It’s getting worse. Using Hubble to look at the deviation in the star’s apparent position due to lens distortion, they not only get different numbers, but they see it moving in different directions. Simplifying a bit, one team saw the star’s position move slightly to the east, the other to the west. It’s troubling. The movement is incredibly small, around 1 milliarcsecond, which is very difficult to measure even with Hubble and subject to uncertainties.

They also get different speeds for the lens through space; one team clocked it at 45 kilometers per second, the other at less than 30.

I have to admit, these numbers are discordant enough to make my skeptical sense tingle. Not that I think the event isn’t real; it definitely is. But I think we need to be a little more circumspect about the precise characteristics of what made the lens. It could be a black hole, but it could be a neutron star.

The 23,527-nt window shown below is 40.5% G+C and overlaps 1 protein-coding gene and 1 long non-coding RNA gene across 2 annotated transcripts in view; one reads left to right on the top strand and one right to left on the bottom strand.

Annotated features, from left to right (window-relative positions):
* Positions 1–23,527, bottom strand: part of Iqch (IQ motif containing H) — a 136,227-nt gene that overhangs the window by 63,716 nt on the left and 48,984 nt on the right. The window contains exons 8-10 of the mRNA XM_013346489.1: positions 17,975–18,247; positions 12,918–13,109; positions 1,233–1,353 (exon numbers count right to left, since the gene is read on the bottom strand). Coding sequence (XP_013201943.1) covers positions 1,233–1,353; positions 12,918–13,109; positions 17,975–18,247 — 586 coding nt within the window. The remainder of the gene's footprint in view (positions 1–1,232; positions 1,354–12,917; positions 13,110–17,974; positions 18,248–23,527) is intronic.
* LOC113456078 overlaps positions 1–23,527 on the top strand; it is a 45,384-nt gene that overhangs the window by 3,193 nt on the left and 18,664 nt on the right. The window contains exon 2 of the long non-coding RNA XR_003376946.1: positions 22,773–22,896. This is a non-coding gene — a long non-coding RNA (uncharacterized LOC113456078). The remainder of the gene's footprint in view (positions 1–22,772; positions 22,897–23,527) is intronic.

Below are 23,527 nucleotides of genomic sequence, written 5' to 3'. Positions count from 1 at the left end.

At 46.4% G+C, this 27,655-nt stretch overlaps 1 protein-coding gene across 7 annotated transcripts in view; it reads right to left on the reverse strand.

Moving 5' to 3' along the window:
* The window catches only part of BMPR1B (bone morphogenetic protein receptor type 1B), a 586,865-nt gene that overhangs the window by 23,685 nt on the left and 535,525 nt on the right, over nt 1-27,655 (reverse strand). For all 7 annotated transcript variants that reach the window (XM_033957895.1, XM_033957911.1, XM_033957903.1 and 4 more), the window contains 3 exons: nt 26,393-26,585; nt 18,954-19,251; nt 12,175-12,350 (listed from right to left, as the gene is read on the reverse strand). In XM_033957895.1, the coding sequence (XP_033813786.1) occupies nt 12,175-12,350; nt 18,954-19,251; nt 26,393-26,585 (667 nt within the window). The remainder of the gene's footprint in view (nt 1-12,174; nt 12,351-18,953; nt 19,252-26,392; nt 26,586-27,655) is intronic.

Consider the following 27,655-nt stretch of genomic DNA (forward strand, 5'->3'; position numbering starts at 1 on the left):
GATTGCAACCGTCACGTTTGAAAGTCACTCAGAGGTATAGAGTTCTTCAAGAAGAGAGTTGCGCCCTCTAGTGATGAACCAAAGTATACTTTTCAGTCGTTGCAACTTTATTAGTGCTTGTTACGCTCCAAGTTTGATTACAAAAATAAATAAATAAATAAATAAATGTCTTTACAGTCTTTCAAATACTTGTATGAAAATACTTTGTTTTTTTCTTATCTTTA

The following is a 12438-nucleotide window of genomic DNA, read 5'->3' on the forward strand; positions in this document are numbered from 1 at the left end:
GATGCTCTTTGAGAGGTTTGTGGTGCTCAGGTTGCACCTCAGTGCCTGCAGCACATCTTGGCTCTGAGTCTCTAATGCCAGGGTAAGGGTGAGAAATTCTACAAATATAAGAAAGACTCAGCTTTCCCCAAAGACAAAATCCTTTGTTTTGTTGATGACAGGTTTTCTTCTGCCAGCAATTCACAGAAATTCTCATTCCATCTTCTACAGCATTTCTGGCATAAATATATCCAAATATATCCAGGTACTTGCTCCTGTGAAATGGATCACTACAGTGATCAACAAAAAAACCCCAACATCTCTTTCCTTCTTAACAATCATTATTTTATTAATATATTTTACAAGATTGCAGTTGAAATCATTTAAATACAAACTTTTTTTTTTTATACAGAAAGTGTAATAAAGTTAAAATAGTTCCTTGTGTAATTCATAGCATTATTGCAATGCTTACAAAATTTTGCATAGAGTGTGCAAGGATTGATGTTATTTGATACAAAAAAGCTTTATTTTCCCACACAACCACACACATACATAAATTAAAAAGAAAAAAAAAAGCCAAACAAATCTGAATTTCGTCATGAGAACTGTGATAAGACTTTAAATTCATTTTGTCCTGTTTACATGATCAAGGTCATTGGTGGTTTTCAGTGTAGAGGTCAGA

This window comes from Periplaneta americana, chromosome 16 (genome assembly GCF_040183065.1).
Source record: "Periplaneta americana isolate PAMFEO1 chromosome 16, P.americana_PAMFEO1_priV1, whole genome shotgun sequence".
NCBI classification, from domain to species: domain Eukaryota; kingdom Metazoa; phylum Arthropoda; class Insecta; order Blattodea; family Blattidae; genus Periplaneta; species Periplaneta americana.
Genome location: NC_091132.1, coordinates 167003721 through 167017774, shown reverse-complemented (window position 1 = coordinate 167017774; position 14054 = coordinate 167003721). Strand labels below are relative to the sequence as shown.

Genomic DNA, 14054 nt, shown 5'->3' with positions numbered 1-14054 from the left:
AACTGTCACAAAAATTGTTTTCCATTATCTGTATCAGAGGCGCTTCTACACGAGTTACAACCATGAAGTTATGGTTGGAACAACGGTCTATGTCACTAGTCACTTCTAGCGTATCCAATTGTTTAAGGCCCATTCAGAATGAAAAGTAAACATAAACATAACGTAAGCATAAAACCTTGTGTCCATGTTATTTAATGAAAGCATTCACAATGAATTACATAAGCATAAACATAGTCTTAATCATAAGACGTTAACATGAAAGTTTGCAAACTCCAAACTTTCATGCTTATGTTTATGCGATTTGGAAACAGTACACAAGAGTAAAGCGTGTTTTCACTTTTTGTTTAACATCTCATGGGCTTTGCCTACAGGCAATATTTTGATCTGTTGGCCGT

One team is looking to use an extra set of Hubble observations to see if they can narrow things down, which is good. The problem is that you can’t repeat an event like this, so more observations made now won’t necessarily be helpful. The exception would be if a very deep X-ray observation was made; black holes and neutron stars emit X-rays in different ways, and it’s possible, but by no means certain, that this can help differentiate the two.

So, for now, it remains a mystery, even if it is exciting. And the good news is that this shows that multiple observations with multiple observatories can in theory be used to search for the cause of these events. It also shows that it really is not easy. Hopefully, future events seen can make more firm statements.

Resident Alien Season 2

Resident Alien Season 2